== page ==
Striking a Balance

Can finance departments be cost-effective and smart at the same time?

Similarly, Hackett argues that finance shouldn’t be in the business of generating management reports. Instead, those should be automated with off-the-shelf software.

The reason to be rid of all this work is that finance has bigger issues to worry about. “Today, there are so many things coming at companies that you need to be on the front line helping business leaders assess their risks and opportunities,” says Hackett. “But you can only do that once you purge the mind-set that transaction processing is actually part of finance. It’s just cutting checks, and people have been doing that since the 14th century. It’s time to let go.” — D.D.

Decision Support at Cisco

If there were a prize for the most discussed but least implemented management idea, “business partnering” would be a strong contender. CFOs have been talking for years about the need for finance to work with business managers on strategy and operational issues. But to date, only a relative handful of companies really do it.

Cisco Systems Inc. is one. For many years, the company has dedicated teams of financial analysts to each of its businesses. Because routine transaction processing is centralized and largely automatic, these analysts have been able to focus on delivering data and analysis to business managers. But until recently, says CFO Dennis Powell, they spent too much of their time on the data part. “In the past, we had people writing their own programs to get specific numbers,” he says. “Now, we’re pushing more of the data out to the businesses.”

To do this, finance helped managers think through what metrics they need to run their businesses — measures such as growth, profit, market share, and customer satisfaction — and send that data from a central database to each executive’s dashboard. The users can drill down for specifics, but simplicity is the goal. “We want to give a straightforward and brief view that allows the manager to keep a finger on the pulse of the business,” says Powell.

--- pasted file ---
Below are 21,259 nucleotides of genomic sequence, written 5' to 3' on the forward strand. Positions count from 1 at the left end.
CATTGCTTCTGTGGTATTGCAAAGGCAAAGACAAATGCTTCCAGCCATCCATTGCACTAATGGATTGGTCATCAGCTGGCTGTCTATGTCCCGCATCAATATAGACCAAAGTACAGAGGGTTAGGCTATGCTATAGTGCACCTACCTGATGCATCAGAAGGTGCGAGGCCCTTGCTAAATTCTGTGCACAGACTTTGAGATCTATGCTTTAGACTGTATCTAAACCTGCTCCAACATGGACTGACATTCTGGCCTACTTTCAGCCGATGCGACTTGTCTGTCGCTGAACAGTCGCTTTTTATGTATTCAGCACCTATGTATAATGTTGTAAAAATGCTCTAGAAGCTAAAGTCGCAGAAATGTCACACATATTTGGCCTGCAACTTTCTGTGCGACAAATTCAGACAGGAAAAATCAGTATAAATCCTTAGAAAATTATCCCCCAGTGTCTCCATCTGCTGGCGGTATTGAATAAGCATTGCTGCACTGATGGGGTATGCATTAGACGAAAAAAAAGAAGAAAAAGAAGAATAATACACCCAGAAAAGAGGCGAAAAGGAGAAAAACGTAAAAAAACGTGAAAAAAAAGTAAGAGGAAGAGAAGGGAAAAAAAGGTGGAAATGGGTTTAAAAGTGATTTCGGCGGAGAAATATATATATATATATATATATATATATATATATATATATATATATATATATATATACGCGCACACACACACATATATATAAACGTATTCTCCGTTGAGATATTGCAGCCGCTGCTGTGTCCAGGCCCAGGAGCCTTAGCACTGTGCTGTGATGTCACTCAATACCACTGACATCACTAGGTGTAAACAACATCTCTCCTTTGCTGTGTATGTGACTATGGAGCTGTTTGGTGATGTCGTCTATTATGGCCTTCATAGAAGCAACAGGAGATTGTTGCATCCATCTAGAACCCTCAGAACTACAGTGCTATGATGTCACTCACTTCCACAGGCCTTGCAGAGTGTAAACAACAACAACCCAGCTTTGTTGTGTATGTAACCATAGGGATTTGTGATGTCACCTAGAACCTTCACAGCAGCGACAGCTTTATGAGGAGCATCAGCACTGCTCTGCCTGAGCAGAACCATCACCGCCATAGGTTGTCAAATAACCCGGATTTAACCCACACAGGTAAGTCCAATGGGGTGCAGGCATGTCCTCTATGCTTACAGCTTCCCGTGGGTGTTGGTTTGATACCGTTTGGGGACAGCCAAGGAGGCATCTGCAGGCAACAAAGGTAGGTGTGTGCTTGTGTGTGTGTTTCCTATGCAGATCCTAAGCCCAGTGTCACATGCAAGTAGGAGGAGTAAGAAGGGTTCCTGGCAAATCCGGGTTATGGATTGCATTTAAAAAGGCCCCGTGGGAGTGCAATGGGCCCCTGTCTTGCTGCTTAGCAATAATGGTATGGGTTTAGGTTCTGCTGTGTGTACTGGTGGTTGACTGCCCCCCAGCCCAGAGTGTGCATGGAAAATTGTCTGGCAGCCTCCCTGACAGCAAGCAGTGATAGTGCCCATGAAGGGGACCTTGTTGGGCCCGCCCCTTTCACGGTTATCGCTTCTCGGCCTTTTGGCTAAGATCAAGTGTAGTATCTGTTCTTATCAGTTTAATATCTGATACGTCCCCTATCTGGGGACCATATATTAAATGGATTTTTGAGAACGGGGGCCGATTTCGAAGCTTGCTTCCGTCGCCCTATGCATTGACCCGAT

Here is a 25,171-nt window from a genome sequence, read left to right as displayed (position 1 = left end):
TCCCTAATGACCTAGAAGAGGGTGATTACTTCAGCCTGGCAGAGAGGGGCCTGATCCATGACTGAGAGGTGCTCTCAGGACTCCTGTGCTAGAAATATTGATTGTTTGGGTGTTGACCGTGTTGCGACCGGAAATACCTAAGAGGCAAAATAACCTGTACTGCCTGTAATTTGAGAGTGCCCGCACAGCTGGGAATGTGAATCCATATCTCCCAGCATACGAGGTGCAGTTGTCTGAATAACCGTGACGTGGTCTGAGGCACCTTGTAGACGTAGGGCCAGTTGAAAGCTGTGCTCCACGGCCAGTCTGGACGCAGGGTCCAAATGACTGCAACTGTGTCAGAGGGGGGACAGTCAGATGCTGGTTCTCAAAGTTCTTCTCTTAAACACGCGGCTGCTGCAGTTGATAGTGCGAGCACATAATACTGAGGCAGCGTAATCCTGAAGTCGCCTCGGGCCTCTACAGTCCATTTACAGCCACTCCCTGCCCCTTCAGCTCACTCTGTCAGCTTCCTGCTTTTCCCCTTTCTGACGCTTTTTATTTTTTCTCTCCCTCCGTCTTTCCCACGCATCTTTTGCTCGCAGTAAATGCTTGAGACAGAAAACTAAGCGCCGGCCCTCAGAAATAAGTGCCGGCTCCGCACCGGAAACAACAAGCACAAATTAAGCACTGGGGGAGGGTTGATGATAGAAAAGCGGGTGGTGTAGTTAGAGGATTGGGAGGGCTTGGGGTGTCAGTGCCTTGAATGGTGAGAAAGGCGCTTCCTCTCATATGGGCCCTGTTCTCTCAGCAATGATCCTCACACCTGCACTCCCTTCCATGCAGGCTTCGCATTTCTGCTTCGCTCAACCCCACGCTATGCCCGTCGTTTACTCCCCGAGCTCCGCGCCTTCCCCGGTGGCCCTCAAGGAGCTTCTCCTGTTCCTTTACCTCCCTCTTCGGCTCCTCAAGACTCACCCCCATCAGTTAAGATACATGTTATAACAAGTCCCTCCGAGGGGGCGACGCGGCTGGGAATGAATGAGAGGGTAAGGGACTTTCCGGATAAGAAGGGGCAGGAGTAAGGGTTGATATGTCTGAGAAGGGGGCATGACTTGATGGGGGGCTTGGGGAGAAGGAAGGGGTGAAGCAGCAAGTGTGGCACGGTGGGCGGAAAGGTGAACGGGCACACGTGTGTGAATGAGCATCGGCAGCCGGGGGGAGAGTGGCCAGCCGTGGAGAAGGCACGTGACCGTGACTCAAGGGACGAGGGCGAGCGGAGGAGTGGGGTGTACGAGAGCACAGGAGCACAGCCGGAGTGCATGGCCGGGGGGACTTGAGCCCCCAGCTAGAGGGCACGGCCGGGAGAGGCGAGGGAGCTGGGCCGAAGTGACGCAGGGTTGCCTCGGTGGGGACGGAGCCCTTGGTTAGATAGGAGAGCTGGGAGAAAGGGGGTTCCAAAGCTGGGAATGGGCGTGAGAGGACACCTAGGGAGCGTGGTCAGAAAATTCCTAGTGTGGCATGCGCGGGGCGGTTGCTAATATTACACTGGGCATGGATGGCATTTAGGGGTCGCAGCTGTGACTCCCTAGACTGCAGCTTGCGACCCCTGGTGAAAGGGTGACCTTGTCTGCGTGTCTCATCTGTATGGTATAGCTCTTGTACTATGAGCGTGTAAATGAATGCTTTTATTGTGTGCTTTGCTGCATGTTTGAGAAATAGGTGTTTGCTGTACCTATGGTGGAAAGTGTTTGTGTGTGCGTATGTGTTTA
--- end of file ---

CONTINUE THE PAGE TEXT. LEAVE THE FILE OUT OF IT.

Largely freed from the search for numbers (analysts still have to dig for about 5 percent of the data that businesses need), finance analysts are spending more time on strategy development. Powell identifies four ways finance helps. Value chain analysis is one. This means finding the most profitable links in a chain of activities, so the company can decide where to focus its efforts. For example, finance was involved in Cisco’s early decision to outsource all of its manufacturing. Risk analysis is another. Finance maps the risks of alternate strategies and, once the business has settled on a strategy, sets up a system to monitor threats and give early warning of any problems.

The third way is competitive analysis — assessing the strengths and weaknesses of the companies Cisco would run up against in any strategy. Finally, finance helps link strategy to execution by defining the metrics that will reveal whether or not the plan is working.

Beyond this, finance helps in areas such as operational efficiency. Two years ago, Powell led a drive to cut Cisco’s operational costs from 41 percent of revenues to a goal of 35 percent. Finance built the case for doing so, then developed, monitored, and managed a cost-cutting program for each organization. In eight quarters, operational costs have fallen to 36 percent. — D.D.


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